If a business refuses to pay up for shoddy work or service, Cardwell will cover for up to $10,000. (Cardwell said he pays out a disgruntled customer once or twice a quarter and absorbs about $10,000 a year)
His certified businesses are also featured on Caldwell’s TrustDale website, which he says receives 20,000 unique visitors a month. And those businesses can promote the TrustDale symbol in their advertising and provide discounts for folks who reference TrustDale if they choose.
Commercials and billboards with TrustDale’s logo have made Cardwell’s name well known in metro Atlanta, probably even better known than when Cardwell was a reporter. The success of the business model has enabled him to hire 14 employees and make a comfortable living for himself as an entrepreneur.
I solicited comments on my AJC Radio & TV Talk blog Facebook page about Cardwell. A few folks who have used TrustDale had no complaints. There were several who didn’t trust Cardwell’s business model and avoided it because he’s getting “paid” to endorse the businesses.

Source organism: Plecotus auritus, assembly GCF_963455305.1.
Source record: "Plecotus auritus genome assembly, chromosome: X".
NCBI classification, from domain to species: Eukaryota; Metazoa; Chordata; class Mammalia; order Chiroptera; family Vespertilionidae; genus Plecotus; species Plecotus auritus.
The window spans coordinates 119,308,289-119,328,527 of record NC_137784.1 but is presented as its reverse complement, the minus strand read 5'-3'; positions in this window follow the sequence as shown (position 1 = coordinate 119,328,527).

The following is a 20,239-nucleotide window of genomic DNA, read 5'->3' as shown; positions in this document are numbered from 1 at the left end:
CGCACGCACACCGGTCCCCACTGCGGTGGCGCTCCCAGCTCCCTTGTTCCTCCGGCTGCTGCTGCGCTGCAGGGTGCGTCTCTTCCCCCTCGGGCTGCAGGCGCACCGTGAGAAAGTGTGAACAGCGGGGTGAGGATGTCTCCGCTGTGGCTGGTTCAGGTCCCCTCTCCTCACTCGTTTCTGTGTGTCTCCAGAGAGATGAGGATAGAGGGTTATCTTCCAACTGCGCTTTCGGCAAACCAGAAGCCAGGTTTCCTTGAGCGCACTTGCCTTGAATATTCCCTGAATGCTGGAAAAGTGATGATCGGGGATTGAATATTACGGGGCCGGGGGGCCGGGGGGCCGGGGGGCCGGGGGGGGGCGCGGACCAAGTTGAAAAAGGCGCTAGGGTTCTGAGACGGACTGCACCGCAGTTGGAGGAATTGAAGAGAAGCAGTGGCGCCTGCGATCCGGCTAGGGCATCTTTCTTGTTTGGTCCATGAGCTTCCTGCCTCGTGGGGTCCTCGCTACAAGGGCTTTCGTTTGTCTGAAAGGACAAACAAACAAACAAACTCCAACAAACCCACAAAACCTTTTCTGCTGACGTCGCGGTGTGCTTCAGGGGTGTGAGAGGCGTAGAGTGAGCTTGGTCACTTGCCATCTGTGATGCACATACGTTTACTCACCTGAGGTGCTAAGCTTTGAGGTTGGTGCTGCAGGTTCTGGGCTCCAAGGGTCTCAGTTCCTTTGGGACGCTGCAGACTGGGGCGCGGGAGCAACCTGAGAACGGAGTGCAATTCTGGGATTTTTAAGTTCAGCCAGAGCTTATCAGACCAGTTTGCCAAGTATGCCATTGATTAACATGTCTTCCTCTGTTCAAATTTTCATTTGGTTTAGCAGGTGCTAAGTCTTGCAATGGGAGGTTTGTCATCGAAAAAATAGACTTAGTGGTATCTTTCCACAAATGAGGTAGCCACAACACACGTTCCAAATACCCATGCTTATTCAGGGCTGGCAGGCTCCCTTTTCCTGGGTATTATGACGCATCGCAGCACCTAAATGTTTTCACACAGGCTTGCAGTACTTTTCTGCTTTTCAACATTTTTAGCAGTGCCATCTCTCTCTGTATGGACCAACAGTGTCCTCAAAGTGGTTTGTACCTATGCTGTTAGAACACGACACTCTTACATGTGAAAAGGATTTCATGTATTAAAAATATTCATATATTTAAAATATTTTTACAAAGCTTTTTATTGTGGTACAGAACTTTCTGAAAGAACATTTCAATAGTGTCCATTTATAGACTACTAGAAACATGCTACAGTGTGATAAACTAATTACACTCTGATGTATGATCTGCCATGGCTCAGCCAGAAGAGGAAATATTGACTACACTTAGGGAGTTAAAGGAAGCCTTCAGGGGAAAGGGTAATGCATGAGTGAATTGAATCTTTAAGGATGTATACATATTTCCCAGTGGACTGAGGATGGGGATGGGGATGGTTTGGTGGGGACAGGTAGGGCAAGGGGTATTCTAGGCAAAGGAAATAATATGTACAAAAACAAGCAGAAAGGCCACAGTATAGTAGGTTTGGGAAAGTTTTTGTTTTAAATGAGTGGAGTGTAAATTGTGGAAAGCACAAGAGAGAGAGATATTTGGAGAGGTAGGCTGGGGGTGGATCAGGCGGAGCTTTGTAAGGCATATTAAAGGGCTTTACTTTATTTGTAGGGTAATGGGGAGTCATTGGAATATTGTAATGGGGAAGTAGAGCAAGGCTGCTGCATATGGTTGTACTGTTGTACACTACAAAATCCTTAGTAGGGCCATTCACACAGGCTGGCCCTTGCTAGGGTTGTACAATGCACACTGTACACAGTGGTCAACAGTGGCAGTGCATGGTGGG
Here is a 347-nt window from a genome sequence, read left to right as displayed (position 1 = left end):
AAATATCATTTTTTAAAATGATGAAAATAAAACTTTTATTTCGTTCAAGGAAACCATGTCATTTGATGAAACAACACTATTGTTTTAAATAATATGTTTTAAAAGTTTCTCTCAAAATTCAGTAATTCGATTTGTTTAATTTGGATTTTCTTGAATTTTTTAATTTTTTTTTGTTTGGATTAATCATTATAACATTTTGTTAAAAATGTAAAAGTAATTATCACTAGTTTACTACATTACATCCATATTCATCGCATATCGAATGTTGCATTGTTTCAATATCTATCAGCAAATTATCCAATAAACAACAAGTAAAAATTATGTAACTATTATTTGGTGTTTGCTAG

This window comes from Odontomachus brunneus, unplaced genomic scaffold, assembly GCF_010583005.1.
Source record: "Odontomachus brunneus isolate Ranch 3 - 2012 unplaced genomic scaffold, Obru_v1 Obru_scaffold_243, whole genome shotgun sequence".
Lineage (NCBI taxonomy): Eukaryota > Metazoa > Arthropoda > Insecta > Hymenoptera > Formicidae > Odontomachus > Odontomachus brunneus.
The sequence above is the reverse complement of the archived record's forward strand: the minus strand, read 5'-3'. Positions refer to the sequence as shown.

Cardwell understands the concerns but said he purposely limits the number of businesses, mostly one to a category, and will boot those who receive too many complaints. Plus, he said each business has to pass a “rigorous” seven point standard. Businesses can’t just blindly pay a fee to land on his site.
There are no complaints on the Better Business Bureau site against TrustDale. The site receives an average of 4.2 out of 5 on Google reviews out of 161 reviewers with a smattering of folks who feel they paid too much for the services he endorses.